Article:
Popular garden plants are heading for a national ban, regardless of whether the Auckland Regional Council adds them to its controversial hit-list of new pest weeds.

The ARC is the first council in the country to suggest banning the sale, propagation and distribution of the introduced agapanthus, English ivy, Norfolk Island hibiscus, phoenix palm, bangalow palm and Chinese fan palm.

ARC biosecurity manager Jack Craw says the council is looking at adding them to the banned list from next year, because research showed they were invasive and/or poisonous and crowding out native plants.

Palm enthusiasts and nurseries say such action would be heavy-handed and ruin a popular style of subtropical gardening and a booming business.

But Mr Craw said a national ban might take the matter out of ARC hands before it had chance to hear submissions and form a draft strategy.

Agapanthus and English ivy are also top contenders for the revised National Pest Plant Accord, which is backed by the Biosecurity Act and means prosecution for nurserymen who continue to grow and sell them.

Biosecurity New Zealand is taking submissions on the amended accord list until February 10 and says a decision will be made by March.

Mr Craw said any plants rejected for the national accord would still be considered for an Auckland ban.

Landcare Research scientists yesterday supported any ban, calling Auckland "the weediest city in the world", with 220 weeds, and rising.

Botanist Peter Williams said Auckland had more than 10,000 exotic plant species compared with 400 natives. Exotic species were escaping their gardens and seeding in the wild.

Responding to the threat before plants became weeds was crucial for stopping the weed rampage.

He said palms spread slowly - but so did major enemy weeds such as hieracium and old man's beard, which took decades to spread.

The Palm and Cycad Society's 300 members have formed a taskforce to fight any palm ban and are linking with other groups.

Nursery and Garden Industry Association spokesman Bob Wynyard said most of the 51 plants in the suggested ban were neither sold nor propagated and were genuine weeds.

"However, our members are upset about the palms and agapanthus."

Agapanthus were widely used in gardens around the country and brought a lot of life and colour to public places such as motorway berms, where nothing else grew.

"People's rights are being walked over," said Mr Wynyard.

The association had 600 members who wanted a say on any ban that would hurt their businesses.

Titirangi gardener Euan Macduff said garden lovers would be horrified to discover proposals to ban popular plants such as agapanthus, Norfolk Island hibiscus and queen of the night.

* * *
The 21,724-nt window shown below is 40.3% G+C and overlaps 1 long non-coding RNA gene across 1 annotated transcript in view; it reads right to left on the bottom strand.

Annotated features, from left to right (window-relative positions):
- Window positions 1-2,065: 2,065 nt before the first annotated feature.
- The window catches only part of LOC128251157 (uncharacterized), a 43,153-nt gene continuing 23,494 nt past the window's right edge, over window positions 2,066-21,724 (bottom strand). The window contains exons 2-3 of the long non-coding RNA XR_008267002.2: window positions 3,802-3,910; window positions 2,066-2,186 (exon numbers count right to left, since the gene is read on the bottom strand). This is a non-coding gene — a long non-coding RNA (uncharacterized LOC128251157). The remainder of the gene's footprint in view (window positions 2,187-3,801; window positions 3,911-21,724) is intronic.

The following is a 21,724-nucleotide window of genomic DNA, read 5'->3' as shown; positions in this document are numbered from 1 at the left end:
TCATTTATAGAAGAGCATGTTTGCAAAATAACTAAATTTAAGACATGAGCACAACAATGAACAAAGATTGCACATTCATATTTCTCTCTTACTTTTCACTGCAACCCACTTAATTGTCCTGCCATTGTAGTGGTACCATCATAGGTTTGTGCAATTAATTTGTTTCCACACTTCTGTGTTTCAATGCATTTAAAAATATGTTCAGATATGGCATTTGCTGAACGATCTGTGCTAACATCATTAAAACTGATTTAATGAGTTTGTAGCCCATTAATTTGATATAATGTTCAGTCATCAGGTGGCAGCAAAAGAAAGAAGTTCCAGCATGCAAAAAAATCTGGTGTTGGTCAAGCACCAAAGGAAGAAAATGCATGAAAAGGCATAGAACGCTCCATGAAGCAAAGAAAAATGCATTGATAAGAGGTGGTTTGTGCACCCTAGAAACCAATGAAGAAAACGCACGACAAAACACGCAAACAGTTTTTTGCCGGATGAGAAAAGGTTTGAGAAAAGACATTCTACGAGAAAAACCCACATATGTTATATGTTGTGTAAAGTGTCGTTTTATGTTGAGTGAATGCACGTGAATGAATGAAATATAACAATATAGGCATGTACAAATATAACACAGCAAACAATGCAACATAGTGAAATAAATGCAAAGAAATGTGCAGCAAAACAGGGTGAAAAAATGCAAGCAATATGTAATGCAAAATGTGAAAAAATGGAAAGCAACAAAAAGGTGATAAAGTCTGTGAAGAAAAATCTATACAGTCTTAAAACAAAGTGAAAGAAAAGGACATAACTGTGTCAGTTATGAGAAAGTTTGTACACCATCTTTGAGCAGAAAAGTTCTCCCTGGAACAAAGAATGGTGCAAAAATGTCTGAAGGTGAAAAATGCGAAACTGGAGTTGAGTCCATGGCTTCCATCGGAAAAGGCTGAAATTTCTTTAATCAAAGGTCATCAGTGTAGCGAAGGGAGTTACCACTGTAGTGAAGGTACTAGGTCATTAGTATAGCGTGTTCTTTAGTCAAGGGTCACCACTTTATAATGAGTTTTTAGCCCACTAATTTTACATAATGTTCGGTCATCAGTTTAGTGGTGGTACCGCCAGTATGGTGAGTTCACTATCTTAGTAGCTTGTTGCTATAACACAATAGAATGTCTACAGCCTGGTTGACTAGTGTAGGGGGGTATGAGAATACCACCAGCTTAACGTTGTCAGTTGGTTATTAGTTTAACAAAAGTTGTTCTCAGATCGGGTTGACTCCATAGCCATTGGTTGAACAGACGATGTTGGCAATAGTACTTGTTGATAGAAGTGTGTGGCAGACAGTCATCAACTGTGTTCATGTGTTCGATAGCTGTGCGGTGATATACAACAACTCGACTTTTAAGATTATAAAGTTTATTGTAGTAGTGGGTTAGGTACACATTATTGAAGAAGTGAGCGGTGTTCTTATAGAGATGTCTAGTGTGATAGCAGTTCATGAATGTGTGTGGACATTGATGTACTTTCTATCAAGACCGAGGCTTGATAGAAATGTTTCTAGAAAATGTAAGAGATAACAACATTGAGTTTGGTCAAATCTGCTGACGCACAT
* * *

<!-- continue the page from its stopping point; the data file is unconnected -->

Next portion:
"They are pleasant plants. Meanwhile, real weeds like brush wattle and privet continue to thrive in bush reserves, roadsides and public domains."

At Sun Hill Garden World in St Heliers, assistant manager Aaron Dale said any ban would hit one of the nursery's top sellers at $7 to $15 each.

"People like to use [agapanthus] on banks to stop landslides and for filler plants.

"But I can see they are invasive if not controlled."

Local and National Strategies

* The ARC proposes to add 51 exotic plants to a sales ban list, including phoenix, bangalow and Chinese fan palms, and agapanthus, English ivy and Norfolk Island hibiscus.

* Public comment closes on February 28.

* Meanwhile, the National Pest Plant Accord, which bans the sale of particular plants, is being amended by Biosecurity New Zealand.

* This proposes to include the above plants except for the Chinese fan palm

* Public comment closes on February 10.

* Any plants rejected for the national accord will be considered for the ARC ban.

Blacklist Candidates

* Agapanthus praecox (including cultivars and hybrids): Thrives in dry, sunny places and has large blue or white flowers. Seeds dispersed by wind.

* English ivy (Hedera helix): Tough, fast-growing vine that can strangle trees. Used as ground cover in shade.

* Norfolk island hibiscus (Lagunaria patersonii): Pink, mauve flowers, grows to 12m in full sun. Seed pods contain fine, sharp hairs that cause skin to itch.

* Phoenix palm (Phoenix canariensis): Hardy, adaptable and spines can inflict poisonous wounds.

* Bangalow palm (Archontophoenix cunninghamii): Grows to 30m, smooth slender trunk similar to the native nikau palm.

* Chinese fan palm (Trachycarpus fortuneii): Cold-hardy, hairy trunk, seeds readily germinate.